In the fall, a National Labor Committee–sponsored tour of the U.S. by two maquiladora child laborers, Judith Veira and Claudia Molina, brought gruesome tales of forced 20-hour work shifts and ruthless bathroom-break quotas, and attracted the attention of major news organizations. Subsequently, a campaign against the Gap organized by UNITE! (the Union of Needle Trades, Industrial, and Textile Employees), pressured this nonunion retailer to allow independent third-party monitoring of the Mandarin International Plant in El Salvador (as well as of other nondomestic Gap subcontractors), which had been the focus of the media attention. There, workers get 18 cents for every $20-wholesale shirt they make for the likes of the Gap, Liz Claiborne, Eddie Bauer, J. Crew, and JC Penney. As part of a rare victory for labor rights in these free-trade zones, the Gap also offered to rehire workers fired for unionizing, and to translate a Gap code of conduct into languages understandable by non-English-speaking workers.

For a textbook outcome of the New World Order’s economic liberalization, look no farther than the $200-billion-a-year U.S. apparel industry, whose import sector has leapt from 9 percent of production in 1967 to well over 60 percent today. The hemorrhaging of domestic, union jobs to Central America over those three decades was facilitated by a Pentagon-influenced trade policy under which U.S. Agency for International Development loans and tax exemptions directly “rewarded” nations for their cold war loyalty by helping them to attract U.S. manufacturing. Their wages: one-tenth of the domestic levels. For banks and other international investors, NAFTA’s promise of a hemispheric market is based upon a feminization of labor, making it cheap—the same premise as the earlier Caribbean Basin Initiative, which brought low-wage employment in light assembly, garmentmaking, tourism, and word-processing and other computer work to the island states, and created a huge market in domestic work for female migrants to the U.S.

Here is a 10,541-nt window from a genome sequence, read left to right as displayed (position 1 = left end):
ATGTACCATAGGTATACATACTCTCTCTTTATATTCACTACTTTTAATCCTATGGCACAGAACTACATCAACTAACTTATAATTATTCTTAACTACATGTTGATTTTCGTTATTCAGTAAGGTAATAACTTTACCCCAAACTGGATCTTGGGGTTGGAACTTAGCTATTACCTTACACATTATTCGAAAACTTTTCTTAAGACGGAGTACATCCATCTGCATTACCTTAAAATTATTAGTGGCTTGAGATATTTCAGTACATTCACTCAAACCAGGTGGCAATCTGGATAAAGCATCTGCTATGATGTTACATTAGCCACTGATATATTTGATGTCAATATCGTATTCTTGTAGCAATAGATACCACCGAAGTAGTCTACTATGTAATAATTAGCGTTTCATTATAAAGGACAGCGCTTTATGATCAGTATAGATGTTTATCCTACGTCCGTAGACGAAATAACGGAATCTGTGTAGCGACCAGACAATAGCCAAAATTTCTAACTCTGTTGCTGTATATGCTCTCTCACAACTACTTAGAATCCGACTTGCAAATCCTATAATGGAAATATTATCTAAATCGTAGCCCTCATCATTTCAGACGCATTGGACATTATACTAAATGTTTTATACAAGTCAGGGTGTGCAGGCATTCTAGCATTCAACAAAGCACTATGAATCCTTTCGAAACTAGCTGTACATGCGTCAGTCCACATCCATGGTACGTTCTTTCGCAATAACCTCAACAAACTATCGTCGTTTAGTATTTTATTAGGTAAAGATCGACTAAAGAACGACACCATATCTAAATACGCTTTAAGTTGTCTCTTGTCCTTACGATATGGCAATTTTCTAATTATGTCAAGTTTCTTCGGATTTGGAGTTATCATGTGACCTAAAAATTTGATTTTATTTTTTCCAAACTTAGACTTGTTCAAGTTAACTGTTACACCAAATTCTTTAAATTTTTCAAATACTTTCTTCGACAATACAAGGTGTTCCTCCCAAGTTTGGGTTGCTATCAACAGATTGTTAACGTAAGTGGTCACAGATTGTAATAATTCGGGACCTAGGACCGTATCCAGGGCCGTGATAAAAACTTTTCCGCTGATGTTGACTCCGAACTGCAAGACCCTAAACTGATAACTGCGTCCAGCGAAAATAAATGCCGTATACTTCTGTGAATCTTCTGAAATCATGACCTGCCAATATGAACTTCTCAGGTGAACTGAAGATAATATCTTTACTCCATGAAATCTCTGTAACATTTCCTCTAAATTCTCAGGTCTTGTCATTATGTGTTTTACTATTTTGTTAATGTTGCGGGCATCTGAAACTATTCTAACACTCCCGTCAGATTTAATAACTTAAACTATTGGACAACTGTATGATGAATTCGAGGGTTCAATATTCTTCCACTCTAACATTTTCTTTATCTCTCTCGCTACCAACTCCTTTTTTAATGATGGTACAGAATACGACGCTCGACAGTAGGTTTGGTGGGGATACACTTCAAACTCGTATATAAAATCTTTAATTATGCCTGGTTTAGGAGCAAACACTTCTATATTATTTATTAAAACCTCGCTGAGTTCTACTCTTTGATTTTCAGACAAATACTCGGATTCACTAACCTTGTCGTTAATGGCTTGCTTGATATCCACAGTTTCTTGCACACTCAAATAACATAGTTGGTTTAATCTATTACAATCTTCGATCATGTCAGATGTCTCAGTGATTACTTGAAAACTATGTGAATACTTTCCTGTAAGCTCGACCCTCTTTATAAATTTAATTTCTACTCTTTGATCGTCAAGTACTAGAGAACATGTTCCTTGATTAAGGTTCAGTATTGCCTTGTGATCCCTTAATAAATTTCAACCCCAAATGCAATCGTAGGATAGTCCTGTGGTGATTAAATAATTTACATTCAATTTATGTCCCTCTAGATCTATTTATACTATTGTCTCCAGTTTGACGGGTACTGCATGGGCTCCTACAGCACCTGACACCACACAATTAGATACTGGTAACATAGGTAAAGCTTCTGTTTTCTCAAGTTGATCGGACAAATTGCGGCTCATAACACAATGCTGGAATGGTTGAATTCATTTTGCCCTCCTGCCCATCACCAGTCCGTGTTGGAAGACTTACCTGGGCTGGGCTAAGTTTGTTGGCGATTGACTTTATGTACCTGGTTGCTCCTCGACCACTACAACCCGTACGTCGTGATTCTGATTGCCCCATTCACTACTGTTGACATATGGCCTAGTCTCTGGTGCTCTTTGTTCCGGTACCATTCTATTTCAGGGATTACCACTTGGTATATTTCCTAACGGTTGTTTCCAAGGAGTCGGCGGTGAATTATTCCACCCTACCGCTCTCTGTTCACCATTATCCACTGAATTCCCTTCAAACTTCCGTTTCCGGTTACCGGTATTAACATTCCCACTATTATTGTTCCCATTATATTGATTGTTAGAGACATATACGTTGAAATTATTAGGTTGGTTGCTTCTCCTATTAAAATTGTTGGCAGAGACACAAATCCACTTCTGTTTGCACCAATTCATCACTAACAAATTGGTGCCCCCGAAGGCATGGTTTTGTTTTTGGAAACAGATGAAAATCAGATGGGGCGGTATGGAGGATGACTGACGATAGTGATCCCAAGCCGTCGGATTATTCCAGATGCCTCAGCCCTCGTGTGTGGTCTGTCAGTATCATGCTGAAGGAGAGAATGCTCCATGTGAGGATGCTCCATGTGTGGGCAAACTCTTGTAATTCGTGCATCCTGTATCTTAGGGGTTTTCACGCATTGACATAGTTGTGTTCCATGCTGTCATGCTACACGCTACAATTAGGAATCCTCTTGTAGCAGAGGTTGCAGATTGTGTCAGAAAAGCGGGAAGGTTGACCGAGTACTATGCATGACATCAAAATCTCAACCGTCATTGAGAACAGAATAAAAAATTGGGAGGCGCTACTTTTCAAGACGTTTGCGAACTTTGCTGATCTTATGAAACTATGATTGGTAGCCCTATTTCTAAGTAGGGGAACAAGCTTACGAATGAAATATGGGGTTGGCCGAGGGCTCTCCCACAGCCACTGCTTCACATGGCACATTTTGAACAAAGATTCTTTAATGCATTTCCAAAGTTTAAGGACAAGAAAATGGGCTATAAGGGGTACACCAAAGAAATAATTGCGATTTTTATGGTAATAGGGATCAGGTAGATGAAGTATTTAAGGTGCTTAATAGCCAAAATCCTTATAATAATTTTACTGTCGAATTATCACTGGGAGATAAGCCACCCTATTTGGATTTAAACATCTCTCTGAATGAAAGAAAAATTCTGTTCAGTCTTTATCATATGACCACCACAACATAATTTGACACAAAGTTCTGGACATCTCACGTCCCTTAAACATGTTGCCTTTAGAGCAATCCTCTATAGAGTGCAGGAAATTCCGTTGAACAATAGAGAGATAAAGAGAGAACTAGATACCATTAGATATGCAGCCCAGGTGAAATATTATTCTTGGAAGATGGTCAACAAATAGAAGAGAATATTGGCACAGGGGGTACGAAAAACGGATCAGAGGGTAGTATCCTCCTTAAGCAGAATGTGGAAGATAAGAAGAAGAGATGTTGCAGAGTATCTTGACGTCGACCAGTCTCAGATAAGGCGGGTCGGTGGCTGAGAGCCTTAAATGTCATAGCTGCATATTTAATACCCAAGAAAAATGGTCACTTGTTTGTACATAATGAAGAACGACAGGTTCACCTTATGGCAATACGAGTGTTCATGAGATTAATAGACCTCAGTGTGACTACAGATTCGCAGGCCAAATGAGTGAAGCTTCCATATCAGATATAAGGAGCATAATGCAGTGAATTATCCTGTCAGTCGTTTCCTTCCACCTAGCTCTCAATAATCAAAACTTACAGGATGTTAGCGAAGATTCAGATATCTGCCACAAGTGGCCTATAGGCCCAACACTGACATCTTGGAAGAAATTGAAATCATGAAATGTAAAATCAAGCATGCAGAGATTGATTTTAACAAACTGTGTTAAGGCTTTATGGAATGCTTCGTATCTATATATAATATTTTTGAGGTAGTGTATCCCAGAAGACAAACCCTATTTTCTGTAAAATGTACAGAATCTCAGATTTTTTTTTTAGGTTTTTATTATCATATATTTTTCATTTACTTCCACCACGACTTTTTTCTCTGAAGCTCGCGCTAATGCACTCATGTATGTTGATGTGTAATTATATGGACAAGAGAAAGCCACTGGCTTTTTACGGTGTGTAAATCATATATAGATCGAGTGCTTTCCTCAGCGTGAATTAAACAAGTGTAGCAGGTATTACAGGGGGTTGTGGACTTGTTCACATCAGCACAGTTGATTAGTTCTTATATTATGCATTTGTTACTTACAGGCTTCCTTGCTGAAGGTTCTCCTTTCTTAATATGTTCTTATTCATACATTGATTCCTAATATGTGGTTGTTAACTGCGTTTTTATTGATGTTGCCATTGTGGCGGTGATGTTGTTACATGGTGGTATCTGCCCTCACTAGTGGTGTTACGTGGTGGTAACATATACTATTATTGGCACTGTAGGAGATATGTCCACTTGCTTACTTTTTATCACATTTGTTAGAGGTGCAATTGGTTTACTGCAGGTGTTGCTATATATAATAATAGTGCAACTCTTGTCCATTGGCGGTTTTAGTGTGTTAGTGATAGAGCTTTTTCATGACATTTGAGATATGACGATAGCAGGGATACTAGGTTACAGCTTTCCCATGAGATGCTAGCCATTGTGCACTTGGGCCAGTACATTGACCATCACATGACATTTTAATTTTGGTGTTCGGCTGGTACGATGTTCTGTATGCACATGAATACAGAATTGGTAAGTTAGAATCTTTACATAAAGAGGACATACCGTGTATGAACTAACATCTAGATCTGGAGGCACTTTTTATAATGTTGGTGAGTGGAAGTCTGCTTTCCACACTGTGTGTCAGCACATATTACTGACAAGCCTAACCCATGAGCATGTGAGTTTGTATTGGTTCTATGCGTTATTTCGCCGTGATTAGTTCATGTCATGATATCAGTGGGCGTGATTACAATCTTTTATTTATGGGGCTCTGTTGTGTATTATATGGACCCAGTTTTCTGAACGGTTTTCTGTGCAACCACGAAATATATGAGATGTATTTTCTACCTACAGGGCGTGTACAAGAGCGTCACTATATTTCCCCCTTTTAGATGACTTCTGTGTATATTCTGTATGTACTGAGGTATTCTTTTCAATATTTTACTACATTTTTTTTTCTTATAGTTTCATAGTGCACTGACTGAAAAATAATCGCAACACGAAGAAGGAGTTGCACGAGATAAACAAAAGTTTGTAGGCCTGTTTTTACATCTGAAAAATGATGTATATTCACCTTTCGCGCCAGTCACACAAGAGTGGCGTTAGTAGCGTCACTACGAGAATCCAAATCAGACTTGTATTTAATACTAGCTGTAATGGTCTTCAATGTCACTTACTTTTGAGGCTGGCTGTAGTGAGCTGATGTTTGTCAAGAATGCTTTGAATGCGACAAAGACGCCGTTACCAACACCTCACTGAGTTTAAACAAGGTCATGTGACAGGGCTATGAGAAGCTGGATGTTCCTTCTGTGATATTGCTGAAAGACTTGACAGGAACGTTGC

Consequently, labor conditions in much of the garment industry, both in and outside the U.S., once again resemble the turn-of-the-century heyday of the pre-union American sweatshop: a work force of under-skilled women, toiling in fly-by-night factories where labor costs are cut to the bone from underbidding, and where benefits, safety, and health insurance are unheard of. Unlike the early part of this century, however, when employers had family businesses with some roots in the workers’ community, today’s big names in clothing are rarely in control of their companies, are beholden to public investors, and operate through contractors in 70 different countries. The “names” can nonetheless be shamed, as the Gap campaign has demonstrated.